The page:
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Verizon to scrap its telephone book business in New York State

Verizon is scrapping its printed telephone books.

The telecommunications company, which dropped residential phone listings from its directories six years ago, won approval Thursday from state regulators to stop publishing and delivering its business telephone book to its customers. It will still make a book for those who request it, but that number is small, Verizon said.

The internet – and the rising use of cellphones, whose numbers aren’t included in the directories – have made traditional telephone books obsolete, Verizon said.

“All of the information is entirely online, which is where the vast majority of people go nowadays anyway,” said Ray McConville, a Verizon spokesman. “It saves money. It saves a tremendous amount of paper.”

Verizon had asked the state Public Service Commission for permission to stop publishing its business telephone book and distributing copies to all of its customers.

“The revolutionary changes to the telecommunications industry have made print directories outdated,” said Richard C. Fipphen, an attorney for Verizon, in a filing with state regulators.

Verizon said only 6 percent of people surveyed in 2014 by the Local Search Association said they used the white pages as their primary source of telephone listings.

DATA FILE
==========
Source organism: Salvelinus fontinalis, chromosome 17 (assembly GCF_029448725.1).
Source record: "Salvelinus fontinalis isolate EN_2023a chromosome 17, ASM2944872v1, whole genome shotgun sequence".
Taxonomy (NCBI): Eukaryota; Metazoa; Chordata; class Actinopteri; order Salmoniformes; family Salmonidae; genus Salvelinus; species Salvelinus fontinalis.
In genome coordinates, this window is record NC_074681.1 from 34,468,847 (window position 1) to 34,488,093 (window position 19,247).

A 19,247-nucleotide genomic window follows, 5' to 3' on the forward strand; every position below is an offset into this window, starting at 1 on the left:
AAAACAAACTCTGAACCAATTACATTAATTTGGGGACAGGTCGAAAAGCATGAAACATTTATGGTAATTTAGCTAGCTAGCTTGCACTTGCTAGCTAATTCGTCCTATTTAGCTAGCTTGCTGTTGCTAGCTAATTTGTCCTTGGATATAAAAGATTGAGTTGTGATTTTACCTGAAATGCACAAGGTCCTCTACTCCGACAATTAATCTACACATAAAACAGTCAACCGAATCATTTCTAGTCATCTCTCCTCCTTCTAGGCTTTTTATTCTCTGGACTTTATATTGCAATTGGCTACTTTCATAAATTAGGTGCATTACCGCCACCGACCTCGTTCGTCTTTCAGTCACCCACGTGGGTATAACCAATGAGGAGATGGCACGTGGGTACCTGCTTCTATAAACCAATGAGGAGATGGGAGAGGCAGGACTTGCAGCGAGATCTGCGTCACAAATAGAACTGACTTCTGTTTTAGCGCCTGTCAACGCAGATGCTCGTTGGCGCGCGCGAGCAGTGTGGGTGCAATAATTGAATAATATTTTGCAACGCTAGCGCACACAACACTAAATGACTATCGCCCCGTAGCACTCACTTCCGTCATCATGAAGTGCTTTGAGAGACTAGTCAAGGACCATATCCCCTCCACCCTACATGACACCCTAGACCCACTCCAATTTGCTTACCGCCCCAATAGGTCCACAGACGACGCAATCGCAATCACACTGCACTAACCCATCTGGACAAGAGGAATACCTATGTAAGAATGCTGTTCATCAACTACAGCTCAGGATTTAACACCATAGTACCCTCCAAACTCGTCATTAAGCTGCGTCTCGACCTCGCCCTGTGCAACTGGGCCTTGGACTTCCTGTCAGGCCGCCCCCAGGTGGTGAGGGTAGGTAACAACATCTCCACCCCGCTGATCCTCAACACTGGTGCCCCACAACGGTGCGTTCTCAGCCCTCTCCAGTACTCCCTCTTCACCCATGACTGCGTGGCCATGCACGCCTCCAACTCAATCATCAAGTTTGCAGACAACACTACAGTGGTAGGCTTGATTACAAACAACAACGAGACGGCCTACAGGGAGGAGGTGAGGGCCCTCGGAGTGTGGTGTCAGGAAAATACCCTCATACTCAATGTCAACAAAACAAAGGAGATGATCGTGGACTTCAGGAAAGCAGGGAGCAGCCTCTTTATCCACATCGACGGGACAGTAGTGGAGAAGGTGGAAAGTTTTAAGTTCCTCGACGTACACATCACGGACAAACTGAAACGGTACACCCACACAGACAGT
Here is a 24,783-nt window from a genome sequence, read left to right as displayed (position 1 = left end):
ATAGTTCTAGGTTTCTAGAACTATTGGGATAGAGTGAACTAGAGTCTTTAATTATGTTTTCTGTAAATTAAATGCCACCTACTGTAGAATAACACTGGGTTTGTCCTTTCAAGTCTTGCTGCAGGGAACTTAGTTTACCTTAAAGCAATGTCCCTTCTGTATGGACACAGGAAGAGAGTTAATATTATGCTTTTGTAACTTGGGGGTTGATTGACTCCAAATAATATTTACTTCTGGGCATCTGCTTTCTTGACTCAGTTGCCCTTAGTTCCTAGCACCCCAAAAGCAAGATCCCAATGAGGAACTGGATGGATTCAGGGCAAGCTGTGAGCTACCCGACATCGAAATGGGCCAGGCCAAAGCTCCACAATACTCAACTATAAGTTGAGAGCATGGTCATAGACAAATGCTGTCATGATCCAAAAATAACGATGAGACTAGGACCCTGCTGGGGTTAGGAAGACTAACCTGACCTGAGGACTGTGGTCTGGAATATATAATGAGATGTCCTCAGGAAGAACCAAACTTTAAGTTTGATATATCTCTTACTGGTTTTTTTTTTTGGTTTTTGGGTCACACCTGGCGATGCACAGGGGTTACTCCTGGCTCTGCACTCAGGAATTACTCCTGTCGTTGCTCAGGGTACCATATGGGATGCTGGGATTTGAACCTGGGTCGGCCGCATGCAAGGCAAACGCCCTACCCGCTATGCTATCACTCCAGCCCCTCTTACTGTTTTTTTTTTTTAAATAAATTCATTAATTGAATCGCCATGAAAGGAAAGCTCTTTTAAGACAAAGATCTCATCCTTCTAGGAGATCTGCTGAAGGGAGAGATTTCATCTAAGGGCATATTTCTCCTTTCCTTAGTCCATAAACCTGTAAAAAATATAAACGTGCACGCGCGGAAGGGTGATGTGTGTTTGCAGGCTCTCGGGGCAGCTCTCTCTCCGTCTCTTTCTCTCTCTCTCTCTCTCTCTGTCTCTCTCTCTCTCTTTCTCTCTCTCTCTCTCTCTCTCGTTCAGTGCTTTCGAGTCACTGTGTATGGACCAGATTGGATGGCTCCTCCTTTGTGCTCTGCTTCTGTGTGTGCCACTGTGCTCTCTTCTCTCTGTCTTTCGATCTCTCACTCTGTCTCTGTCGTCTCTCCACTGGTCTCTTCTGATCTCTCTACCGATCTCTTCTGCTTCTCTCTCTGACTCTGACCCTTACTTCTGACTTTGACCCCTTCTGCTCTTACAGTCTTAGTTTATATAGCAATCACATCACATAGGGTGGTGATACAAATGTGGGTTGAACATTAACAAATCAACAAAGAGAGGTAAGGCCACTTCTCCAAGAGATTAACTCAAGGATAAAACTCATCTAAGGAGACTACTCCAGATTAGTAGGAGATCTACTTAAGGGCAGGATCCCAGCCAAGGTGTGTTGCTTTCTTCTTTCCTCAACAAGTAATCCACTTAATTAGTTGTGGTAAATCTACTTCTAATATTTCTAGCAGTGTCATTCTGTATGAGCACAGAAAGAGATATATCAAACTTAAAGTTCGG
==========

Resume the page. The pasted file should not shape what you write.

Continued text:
Since 2010, when the company began making its residential listings available only to customers who requested them, the demand for printed residential directories has been so low that the company estimates less than 1 percent of all households in the state want a printed phone book.

Part of the problem, Verizon said, is the company’s phone books don’t include those who have dropped their landlines in favor of a cellphone or service through cable television and internet-based providers that don’t submit their customers’ numbers to be included in Verizon’s directories. The rise of internet-based search tools has also further weakened the demand for traditional phone books.

“There is no longer a need to mandate the blanket distribution of printed directories,” said Audrey Zibelman, the PSC chairwoman, in a statement. “Aside from not harming consumers’ ability to receive directory information, we now can avoid the unnecessary printing of paper directories, an environmentally sound option.”

Customers who want a printed directory can continue to receive one by contacting Verizon. The listings also are available online.

Verizon said it delivered 6.3 million business directories last year. The 2010 move to eliminate residential listings removed an estimated 13,600 tons of paper from the waste stream annually, the company said.

The PSC ruling applies only to Verizon. The 38 other companies that provide local telephone service in New York are still required to provide directories, unless they successfully petition the PSC for permission to stop.